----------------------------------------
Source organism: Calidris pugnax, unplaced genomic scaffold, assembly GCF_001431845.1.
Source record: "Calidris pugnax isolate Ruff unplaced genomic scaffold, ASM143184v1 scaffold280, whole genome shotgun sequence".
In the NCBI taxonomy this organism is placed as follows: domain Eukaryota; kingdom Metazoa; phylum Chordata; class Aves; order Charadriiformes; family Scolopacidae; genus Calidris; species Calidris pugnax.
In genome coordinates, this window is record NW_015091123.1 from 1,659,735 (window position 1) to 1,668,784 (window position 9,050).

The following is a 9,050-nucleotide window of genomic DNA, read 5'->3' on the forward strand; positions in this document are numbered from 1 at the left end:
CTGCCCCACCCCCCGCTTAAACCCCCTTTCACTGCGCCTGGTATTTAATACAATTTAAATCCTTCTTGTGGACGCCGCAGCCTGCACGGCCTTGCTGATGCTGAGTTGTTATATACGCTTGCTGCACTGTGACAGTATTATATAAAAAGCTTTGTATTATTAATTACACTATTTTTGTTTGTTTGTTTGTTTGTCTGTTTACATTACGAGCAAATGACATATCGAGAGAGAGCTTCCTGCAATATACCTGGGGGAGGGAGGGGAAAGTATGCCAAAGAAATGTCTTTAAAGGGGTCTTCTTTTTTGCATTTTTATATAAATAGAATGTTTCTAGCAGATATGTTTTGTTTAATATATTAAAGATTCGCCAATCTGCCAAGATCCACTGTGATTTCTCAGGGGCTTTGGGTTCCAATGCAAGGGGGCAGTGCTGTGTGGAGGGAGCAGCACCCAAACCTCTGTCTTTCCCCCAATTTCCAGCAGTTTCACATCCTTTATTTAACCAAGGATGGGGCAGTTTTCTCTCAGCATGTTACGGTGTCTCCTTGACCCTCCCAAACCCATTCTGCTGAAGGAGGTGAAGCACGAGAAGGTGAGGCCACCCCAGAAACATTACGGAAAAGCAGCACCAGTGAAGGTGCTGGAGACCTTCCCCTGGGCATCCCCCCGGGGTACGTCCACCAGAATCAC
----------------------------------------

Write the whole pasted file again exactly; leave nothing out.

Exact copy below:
Source organism: Calidris pugnax, unplaced genomic scaffold, assembly GCF_001431845.1.
Source record: "Calidris pugnax isolate Ruff unplaced genomic scaffold, ASM143184v1 scaffold280, whole genome shotgun sequence".
In the NCBI taxonomy this organism is placed as follows: domain Eukaryota; kingdom Metazoa; phylum Chordata; class Aves; order Charadriiformes; family Scolopacidae; genus Calidris; species Calidris pugnax.
In genome coordinates, this window is record NW_015091123.1 from 1,659,735 (window position 1) to 1,668,784 (window position 9,050).

The following is a 9,050-nucleotide window of genomic DNA, read 5'->3' on the forward strand; positions in this document are numbered from 1 at the left end:
CTGCCCCACCCCCCGCTTAAACCCCCTTTCACTGCGCCTGGTATTTAATACAATTTAAATCCTTCTTGTGGACGCCGCAGCCTGCACGGCCTTGCTGATGCTGAGTTGTTATATACGCTTGCTGCACTGTGACAGTATTATATAAAAAGCTTTGTATTATTAATTACACTATTTTTGTTTGTTTGTTTGTTTGTCTGTTTACATTACGAGCAAATGACATATCGAGAGAGAGCTTCCTGCAATATACCTGGGGGAGGGAGGGGAAAGTATGCCAAAGAAATGTCTTTAAAGGGGTCTTCTTTTTTGCATTTTTATATAAATAGAATGTTTCTAGCAGATATGTTTTGTTTAATATATTAAAGATTCGCCAATCTGCCAAGATCCACTGTGATTTCTCAGGGGCTTTGGGTTCCAATGCAAGGGGGCAGTGCTGTGTGGAGGGAGCAGCACCCAAACCTCTGTCTTTCCCCCAATTTCCAGCAGTTTCACATCCTTTATTTAACCAAGGATGGGGCAGTTTTCTCTCAGCATGTTACGGTGTCTCCTTGACCCTCCCAAACCCATTCTGCTGAAGGAGGTGAAGCACGAGAAGGTGAGGCCACCCCAGAAACATTACGGAAAAGCAGCACCAGTGAAGGTGCTGGAGACCTTCCCCTGGGCATCCCCCCGGGGTACGTCCACCAGAATCAC